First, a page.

Electrocution is one of the usual causes of deadly injuries on construction sites. Known as a part of OSHA’s fatal four, it continues to bring danger to construction workers. Electrical hazards still remain a top workplace concern for people in this industry.
(Editor’s note: This article is the third part of the construction accident series. The blog aims to explain OSHA’s “fatal four”. Click this link to read the first part, which is about construction fall accidents. The second part, which is about struck-by accidents, can be read here.)
Electrocution in Construction Sites
Electrocution and shock are the results of inappropriate work performed on energized equipment. Hence, substantial injuries are sustained due to electric shock. The type of current, voltage level and the body’s resistance determine the severity of injuries. Electrocution, on the other hand, is the term for death due to severe electric shock. Therefore, the family of electrocution victims can file a case on behalf of their deceased relative.
Effects of Shock and Electrocution
Victims of electric shock may experience multiple symptoms. To sum up, the effects may range from superficial injuries to lifelong illnesses, and worse, death. However, most injuries from shock and electrocution are not visible. Thus, the victim should consult a doctor even if the shock seemed minor.
- Short-term effects
- Irregular heartbeat
- Tingling sensation
- Loss of consciousness
- Long-term effects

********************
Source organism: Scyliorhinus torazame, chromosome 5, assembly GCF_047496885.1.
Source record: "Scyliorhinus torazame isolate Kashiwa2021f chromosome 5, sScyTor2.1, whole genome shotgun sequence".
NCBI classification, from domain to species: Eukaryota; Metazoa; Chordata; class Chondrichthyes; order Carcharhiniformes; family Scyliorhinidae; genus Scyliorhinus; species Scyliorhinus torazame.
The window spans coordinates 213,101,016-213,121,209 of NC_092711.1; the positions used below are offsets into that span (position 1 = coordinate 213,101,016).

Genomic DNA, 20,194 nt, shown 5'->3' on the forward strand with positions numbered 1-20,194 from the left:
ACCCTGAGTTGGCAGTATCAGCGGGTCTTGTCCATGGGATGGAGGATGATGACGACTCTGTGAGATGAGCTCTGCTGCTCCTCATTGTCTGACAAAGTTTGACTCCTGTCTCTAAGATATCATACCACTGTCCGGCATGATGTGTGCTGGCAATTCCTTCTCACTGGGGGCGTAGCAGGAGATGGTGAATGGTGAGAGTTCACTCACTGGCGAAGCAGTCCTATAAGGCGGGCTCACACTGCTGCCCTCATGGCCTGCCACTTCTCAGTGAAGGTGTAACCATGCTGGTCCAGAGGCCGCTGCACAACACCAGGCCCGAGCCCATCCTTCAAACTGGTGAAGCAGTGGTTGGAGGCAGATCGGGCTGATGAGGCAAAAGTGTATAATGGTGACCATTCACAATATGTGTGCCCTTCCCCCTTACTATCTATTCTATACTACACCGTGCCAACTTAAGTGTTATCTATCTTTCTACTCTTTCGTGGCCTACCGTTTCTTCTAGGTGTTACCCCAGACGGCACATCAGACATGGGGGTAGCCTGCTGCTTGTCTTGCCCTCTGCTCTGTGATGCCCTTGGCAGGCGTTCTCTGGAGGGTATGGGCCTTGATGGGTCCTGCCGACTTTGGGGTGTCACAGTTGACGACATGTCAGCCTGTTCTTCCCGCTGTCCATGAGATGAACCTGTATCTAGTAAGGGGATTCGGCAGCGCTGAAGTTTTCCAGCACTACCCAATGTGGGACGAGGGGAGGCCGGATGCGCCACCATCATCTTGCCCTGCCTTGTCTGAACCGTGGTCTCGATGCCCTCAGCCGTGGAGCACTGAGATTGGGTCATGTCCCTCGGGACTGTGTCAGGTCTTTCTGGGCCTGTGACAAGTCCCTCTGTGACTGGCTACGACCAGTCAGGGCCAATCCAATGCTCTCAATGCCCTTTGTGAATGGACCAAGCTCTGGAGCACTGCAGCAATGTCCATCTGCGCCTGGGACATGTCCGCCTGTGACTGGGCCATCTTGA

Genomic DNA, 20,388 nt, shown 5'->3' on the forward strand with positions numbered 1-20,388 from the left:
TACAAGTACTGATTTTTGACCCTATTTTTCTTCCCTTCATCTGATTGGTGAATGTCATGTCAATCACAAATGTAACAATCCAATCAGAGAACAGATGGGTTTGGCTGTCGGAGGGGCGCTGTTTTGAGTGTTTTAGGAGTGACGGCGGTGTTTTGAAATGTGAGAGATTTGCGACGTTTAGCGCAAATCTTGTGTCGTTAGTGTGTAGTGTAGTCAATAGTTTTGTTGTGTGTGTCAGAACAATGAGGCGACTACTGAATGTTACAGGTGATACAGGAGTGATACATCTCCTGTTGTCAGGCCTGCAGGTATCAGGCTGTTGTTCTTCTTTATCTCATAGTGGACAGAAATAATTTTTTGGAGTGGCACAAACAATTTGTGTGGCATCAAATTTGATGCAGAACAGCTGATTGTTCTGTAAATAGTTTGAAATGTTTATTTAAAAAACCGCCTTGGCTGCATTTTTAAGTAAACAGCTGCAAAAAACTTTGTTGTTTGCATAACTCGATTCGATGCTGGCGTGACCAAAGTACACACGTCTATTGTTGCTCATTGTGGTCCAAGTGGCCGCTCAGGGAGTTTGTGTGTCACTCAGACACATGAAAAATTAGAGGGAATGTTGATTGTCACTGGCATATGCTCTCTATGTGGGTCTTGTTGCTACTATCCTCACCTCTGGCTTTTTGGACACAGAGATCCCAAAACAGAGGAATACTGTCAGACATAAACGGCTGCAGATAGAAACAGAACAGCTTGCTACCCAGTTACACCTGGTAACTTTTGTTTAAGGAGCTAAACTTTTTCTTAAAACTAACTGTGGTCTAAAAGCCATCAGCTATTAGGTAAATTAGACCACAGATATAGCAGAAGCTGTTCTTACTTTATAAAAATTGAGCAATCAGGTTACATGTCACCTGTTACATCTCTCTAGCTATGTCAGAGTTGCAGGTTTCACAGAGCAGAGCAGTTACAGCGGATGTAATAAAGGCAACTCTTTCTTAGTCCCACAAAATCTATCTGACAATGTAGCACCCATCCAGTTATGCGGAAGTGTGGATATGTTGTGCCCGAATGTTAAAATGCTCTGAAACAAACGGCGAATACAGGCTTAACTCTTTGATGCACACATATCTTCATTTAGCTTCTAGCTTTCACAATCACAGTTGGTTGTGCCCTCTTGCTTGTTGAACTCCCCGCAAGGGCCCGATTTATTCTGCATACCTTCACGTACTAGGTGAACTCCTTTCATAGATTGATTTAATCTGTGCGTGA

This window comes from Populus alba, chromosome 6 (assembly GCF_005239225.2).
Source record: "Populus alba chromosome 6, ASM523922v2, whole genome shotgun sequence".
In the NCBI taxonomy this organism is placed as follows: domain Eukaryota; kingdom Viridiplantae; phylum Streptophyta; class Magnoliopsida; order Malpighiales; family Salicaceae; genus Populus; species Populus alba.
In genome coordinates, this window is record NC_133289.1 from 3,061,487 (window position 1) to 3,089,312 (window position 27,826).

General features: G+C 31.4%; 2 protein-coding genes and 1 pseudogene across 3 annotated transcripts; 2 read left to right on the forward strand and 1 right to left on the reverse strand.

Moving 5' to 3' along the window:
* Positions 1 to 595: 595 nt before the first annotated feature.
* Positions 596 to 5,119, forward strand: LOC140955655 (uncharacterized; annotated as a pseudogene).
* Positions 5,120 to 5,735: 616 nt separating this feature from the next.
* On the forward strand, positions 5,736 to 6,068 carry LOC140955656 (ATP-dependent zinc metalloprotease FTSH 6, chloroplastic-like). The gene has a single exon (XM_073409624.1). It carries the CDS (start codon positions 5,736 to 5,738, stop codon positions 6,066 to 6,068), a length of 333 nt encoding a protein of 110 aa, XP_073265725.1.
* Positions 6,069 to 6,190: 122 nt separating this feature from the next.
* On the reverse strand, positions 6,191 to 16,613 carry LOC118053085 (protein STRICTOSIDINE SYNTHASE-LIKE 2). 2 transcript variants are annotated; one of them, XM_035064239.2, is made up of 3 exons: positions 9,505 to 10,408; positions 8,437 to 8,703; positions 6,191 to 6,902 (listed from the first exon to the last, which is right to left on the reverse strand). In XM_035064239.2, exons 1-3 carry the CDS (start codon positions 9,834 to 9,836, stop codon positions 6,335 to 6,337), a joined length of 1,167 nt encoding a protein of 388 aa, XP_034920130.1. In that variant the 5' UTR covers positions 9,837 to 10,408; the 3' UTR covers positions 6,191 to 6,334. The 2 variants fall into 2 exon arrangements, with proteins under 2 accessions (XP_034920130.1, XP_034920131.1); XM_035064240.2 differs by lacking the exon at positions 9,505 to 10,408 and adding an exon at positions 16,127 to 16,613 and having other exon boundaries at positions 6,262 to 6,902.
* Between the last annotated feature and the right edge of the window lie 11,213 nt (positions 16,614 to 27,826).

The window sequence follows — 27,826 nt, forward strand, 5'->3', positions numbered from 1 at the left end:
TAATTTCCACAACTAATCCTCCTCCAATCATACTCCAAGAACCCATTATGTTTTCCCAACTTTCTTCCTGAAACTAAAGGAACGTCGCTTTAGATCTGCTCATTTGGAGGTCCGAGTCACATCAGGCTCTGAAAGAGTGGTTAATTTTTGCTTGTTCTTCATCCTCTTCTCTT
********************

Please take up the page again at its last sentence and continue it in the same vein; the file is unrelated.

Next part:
- Post-traumatic stress disorder
- Loss of balance
- Muscle spasms
- Memory loss
- Loss of limbs
- Fatal effects
- Heart attack
- Respiratory arrest
Types of Electrocution Hazards
To spread electrical safety awareness, OSHA created this acronym: BE SAFE. This is a useful reminder for construction workers and their employers to recognize hazards. BE SAFE stands for:
- B for Burns – Burns result from sparks, electrical flash, or thermal contact. Generally speaking, it is the most common injury from electric shock.
- E for Electrocution – In other words, electrocution means “to kill with electricity”. The victim exposed to a lethal amount of electrical energy, suffers fatal injuries. More often than not, victims of electrocution touched high voltage power sources.
- S for Shock – It is defined as the body’s response to electrical current. When part of the body touches an electrical circuit, it enters one area and leaves at another. Exposed wires and electrical terminals are the usual sources of electric shock.
- A for Arc flash – An arc flash happens when electricity is released into the air. That sudden impact shoots between gaps of high voltage conductors. For example, a spark from an outlet is an arc flash. The radiating heat and intense light due to the arc flash can cause burn injuries.
- F for Fire – When electrical outlets are in disarray, it messes up the distribution of energy. Then, heat accumulates from thermal radiation due to the incorrect flow of electricity. Hence, it results in a fire that is often seen in extension cords, plugs, and switches.
- E for Explosions – This occurs when electricity mixes with an explosive element in the air. Worse than fire, it stems from an accumulation of electrical work violations.
Injury and Fatality Statistics
Recent data from the BLS shows just how dangerous electrical work could be. In fact, the construction industry has the highest rate of electrocution accidents.
- The most recorded electrocution incidents happened in 2019, with 166 deaths.
- 43% of electrocution victims were construction workers.
- Nonfatal electrical injuries reached 1,900 in the same year.
- 27% of nonfatal electrical injury victims were also construction workers.
- Primary electrocution hazard is due to contact with overhead power lines.
Factors of Negligence
According to OSHA, electrocution happens when employers become negligent in safety procedures. In most injury cases, construction site electrocution stems from these factors:
- Because of time pressure, employers force workers to take shortcuts.